Here is my solution.
Tried to solved it without variables.

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Lots of different implementations that I’d never be able to come up myself. Good job!

I did several variations. They all use the Moving Aggregation node for some reason:

• The 2 topmost branches do the same thing with different nodes:
Step1: append a cumulative sum column and push its maximum value to a Flow Variable
Step2: use a row filtering node to filter the data set
Those sections can be mixed and matched from both branches.
• We can also bypass the need for the column sum by doing a reverse column aggregation instead. The Moving Aggregation node requires the row number in this configuration.
• More a proof-of-capability than anything useful, the Math Formulas IF-function can decide which rows to keep/filter. Needs a Row Filter to execute that decision.
• Finally, the Node Golf version:
Step1: Java Snippet to find first and last row holding data; push it to Flow Variables
Step2: Row Filter to filter by rowIndex (Flow Variable controlled)
This is probably also the fastest to execute.
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Looking at all these imaginative solutions gave me some insights, then my challenge workflow has been upgraded from two to four different optional approaches. There’re tons of fun in this challenge, we could keep ideating approaches forever.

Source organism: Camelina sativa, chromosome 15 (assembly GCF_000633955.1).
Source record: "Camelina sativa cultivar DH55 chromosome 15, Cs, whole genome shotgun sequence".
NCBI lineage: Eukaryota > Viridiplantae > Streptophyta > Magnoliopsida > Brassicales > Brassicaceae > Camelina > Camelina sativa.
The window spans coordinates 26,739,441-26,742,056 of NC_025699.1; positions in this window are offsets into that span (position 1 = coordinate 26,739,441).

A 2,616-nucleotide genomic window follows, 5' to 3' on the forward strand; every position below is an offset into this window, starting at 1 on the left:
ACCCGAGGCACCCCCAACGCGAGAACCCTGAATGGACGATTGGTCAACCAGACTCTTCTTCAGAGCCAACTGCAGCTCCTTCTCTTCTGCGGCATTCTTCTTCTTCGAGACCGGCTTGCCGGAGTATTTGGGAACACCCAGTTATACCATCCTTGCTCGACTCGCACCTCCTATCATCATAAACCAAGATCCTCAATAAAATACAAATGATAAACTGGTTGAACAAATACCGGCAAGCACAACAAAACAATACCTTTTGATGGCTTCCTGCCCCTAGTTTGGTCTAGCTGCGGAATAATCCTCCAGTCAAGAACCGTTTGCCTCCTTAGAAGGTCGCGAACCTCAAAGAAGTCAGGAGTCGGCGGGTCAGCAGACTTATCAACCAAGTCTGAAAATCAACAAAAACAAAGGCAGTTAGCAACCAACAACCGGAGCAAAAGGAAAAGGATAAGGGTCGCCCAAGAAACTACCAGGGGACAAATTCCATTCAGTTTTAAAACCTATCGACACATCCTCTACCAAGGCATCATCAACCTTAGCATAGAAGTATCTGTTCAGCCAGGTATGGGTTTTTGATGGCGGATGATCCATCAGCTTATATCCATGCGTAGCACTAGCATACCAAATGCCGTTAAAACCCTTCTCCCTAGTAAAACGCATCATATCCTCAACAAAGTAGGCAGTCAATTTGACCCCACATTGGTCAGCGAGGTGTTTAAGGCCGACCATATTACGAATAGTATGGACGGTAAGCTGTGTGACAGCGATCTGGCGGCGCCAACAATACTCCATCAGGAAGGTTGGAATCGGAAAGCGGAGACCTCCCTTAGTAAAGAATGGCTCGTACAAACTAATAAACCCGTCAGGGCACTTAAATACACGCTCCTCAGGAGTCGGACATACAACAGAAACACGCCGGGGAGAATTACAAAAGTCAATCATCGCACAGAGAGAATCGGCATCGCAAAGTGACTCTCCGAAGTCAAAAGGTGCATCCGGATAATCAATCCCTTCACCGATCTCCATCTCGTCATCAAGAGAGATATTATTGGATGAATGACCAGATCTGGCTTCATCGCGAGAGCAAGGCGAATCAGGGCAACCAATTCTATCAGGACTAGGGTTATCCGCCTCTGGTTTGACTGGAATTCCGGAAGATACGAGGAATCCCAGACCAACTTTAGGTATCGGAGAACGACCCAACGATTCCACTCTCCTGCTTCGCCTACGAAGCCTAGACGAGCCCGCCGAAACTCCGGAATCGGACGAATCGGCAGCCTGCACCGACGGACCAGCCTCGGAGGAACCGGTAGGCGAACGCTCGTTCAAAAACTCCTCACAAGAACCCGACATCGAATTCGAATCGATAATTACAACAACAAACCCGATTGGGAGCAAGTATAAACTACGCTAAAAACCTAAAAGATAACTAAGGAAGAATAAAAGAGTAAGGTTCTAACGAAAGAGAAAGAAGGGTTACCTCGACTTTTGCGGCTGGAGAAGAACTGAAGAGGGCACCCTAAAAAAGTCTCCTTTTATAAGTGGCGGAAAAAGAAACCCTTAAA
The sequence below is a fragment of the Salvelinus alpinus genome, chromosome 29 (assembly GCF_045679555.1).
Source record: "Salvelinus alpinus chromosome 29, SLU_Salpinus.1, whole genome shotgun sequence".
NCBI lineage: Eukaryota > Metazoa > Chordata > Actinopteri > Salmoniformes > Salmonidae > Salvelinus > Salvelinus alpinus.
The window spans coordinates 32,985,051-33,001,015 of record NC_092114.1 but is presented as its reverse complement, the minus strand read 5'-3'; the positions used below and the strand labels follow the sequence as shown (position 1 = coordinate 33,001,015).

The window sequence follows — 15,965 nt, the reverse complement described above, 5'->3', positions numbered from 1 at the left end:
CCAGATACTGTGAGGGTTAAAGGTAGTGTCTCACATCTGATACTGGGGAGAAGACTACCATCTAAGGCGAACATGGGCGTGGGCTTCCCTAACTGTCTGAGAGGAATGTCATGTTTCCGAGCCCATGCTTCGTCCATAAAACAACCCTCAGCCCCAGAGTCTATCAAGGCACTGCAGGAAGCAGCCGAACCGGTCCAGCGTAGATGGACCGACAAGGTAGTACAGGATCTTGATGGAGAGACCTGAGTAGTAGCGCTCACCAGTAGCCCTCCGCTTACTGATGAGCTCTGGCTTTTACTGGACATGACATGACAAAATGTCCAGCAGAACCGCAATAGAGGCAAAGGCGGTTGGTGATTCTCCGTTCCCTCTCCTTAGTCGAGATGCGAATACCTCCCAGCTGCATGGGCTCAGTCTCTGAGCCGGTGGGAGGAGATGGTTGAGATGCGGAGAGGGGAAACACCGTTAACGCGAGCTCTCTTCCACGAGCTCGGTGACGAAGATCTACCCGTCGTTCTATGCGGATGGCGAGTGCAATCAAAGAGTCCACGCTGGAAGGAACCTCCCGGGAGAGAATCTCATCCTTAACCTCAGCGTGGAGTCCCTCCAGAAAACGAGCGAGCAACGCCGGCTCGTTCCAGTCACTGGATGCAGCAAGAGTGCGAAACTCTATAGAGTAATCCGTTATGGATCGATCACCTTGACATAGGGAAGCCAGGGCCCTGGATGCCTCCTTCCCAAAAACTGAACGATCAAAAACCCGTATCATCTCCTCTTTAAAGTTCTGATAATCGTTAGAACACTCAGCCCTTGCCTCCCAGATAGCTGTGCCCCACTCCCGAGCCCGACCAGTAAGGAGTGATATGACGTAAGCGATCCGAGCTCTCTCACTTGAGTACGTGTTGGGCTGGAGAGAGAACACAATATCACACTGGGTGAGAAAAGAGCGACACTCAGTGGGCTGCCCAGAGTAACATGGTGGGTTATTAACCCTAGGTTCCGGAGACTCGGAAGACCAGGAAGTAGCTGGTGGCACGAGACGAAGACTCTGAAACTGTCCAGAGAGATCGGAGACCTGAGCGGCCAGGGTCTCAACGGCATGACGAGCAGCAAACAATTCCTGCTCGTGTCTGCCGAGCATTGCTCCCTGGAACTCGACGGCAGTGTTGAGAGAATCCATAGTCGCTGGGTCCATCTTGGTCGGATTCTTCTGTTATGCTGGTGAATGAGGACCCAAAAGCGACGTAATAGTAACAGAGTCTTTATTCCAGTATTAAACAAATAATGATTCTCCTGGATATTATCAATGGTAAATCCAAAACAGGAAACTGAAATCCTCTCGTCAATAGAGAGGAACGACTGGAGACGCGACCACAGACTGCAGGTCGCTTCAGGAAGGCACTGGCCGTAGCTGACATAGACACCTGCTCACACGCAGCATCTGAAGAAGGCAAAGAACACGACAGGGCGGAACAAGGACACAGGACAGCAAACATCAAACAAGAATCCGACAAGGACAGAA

Tying to @Thyme 's, my four solutions:

1. Moving Aggregation cumulative computation.
2. Missing Value downwards (previous value) and upwards (next value) infill.
3. Conditional Loop End, computing stripped starting and trailing noise lengths.
4. String concatenate and Regex code to strip starting and ending zero values.

Last one inspired from @MEPivnenko 's concatenate (I didn’t check into the code avoiding spoiler); then deepening into ‘non-greedy’ Regex code with some help from forum and @ipazin solution.

BR

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My try on Challenge 14 - Easy as it seems … while on try it didnt seem so …

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My first submission only removes the first and last zeros. This one works correctly. Thanks to Ivan Pazin for the regex I used.

REF Challenge 14 Rev 1.knwf (50.6 KB)

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As always on Tuesdays, here’s our solution to last week’s challenge.

We did not modify it after seeing your super cool solutions just to add to the diversity here!

See you tomorrow for a new challenge!

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In this workflow, the data rows are first labeled as 0 and non 0. Then add them in a list, use the Column Expression node to find the first and last index of the non-0s. The first and last index are then transferred as flow variables “start” and “end”.

Then loop through the table row by row, and check if the current iteration number is within the range defined by the index “start” and “end” variables, and add the column “include”. The rows are then filtered out if they have a “false” value in the "include"column. Then remove the “include” column.